BEIJING (Reuters) - A group of about 1,000 Chinese workers who had been trapped at a power station by the fighting in Iraq are now being evacuated by air and road, state media said on Friday.
State radio said on its website that the first group of more than 50, who work for a Chinese machinery company, were evacuated by helicopter on Wednesday. The others will be gradually bought out by bus.
The workers are now all out of danger, state radio said, citing the Chinese embassy in Iraq.
China’s foreign ministry, which estimates there are about 10,000 Chinese workers in Iraq, declined to give details about the stranded workers or of the operation to get them out, but said it was working closely with Iraq’s government.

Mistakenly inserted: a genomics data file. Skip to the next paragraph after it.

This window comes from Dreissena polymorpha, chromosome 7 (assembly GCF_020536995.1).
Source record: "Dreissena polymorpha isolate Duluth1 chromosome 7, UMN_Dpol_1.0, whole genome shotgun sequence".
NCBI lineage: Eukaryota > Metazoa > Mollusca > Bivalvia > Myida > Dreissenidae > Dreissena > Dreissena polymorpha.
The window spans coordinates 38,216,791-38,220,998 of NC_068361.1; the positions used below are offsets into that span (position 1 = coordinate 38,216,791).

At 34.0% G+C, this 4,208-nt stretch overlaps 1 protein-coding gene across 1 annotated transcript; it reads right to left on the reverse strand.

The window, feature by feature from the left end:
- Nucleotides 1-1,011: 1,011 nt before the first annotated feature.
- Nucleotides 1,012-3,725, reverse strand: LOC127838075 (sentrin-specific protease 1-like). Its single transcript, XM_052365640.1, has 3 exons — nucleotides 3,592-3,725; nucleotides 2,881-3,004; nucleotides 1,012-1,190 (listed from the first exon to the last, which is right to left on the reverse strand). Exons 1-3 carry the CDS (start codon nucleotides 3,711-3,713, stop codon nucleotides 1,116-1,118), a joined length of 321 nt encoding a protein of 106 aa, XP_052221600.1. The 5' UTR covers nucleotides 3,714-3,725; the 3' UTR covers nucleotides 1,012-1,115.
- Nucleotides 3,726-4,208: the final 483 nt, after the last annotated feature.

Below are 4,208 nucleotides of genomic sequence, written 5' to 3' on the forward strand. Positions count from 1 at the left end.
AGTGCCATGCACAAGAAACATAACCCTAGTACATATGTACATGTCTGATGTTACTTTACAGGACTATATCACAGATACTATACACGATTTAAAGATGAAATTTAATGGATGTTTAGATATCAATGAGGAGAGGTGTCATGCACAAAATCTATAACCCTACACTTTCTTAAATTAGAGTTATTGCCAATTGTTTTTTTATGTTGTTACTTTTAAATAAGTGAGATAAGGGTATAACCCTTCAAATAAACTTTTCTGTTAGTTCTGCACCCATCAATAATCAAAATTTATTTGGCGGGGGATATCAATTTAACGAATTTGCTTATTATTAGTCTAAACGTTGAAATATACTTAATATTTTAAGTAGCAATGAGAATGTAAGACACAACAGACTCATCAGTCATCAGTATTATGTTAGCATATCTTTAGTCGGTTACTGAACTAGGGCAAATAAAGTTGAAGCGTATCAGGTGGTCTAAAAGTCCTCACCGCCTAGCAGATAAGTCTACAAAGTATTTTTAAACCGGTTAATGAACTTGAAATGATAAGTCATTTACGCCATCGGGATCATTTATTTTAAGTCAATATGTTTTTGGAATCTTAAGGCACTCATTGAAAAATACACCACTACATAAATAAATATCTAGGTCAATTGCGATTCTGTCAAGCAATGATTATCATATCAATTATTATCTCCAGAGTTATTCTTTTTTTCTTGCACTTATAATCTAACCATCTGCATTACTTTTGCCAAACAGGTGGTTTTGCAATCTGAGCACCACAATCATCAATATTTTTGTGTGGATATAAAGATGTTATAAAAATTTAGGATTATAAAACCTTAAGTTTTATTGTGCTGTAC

“This work is currently proceeding and has made progress,” ministry spokesman Qin Gang told a daily news briefing.
“We will continue to pay great attention to this and do all we can to ensure the safety of Chinese organizations and people in Iraq and the safe, smooth and effective evacuation of the relevant people.”
China says the majority of Chinese workers in Iraq are in safe areas away from the fighting.
PetroChina, the single biggest investor in Iraq’s oil sector, has said that it is pulling some of its staff out of the country, but production was unaffected as Islamists threaten the unity of OPEC’s second-largest producer.
China is Iraq’s largest oil client, and its state energy firms, which also include Sinopec Group and CNOOC Ltd, together hold more than a fifth of Iraq’s oil projects after securing some of its fields through auctions in 2009.
China has expressed concern about the upsurge in violence and the march of the Islamic State of Iraq and the Levant, which has seized much of the north as Baghdad’s forces there collapsed.
Reporting by Ben Blanchard; Editing by Ron Popeski